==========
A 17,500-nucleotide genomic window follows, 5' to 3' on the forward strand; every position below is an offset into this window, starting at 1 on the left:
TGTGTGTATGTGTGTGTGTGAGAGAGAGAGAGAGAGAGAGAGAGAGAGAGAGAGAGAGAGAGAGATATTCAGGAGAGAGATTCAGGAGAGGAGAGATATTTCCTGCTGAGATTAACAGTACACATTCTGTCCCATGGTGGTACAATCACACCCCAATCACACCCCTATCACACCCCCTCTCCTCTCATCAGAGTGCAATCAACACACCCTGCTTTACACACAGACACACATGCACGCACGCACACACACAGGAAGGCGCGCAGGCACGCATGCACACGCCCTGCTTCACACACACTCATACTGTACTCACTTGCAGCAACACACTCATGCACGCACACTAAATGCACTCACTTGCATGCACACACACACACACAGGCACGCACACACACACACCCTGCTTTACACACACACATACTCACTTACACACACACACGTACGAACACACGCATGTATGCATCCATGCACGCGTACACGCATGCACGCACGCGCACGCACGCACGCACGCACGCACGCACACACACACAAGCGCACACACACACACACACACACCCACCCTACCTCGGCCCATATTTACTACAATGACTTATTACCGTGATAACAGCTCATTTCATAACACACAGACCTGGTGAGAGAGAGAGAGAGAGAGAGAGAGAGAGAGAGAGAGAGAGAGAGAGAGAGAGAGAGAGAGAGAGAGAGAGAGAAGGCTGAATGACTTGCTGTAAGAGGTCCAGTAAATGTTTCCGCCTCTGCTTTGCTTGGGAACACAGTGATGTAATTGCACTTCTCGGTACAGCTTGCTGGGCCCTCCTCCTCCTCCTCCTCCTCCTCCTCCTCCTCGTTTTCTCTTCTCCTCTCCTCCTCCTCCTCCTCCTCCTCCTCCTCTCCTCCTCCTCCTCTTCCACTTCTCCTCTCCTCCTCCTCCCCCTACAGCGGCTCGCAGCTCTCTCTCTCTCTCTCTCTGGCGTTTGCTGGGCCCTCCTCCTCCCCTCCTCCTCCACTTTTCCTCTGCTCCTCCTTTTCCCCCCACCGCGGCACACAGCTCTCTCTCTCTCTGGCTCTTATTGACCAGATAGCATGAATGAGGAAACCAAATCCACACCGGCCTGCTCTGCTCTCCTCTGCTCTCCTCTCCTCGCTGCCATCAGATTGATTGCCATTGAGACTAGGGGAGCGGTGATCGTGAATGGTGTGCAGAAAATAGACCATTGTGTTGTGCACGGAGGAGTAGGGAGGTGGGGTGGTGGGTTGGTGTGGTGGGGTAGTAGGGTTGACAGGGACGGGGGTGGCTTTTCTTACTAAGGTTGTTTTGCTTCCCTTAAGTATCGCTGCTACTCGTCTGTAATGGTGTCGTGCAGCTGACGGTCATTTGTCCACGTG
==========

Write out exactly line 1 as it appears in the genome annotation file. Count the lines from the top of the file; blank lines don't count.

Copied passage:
A 17,500-nucleotide genomic window follows, 5' to 3' on the forward strand; every position below is an offset into this window, starting at 1 on the left: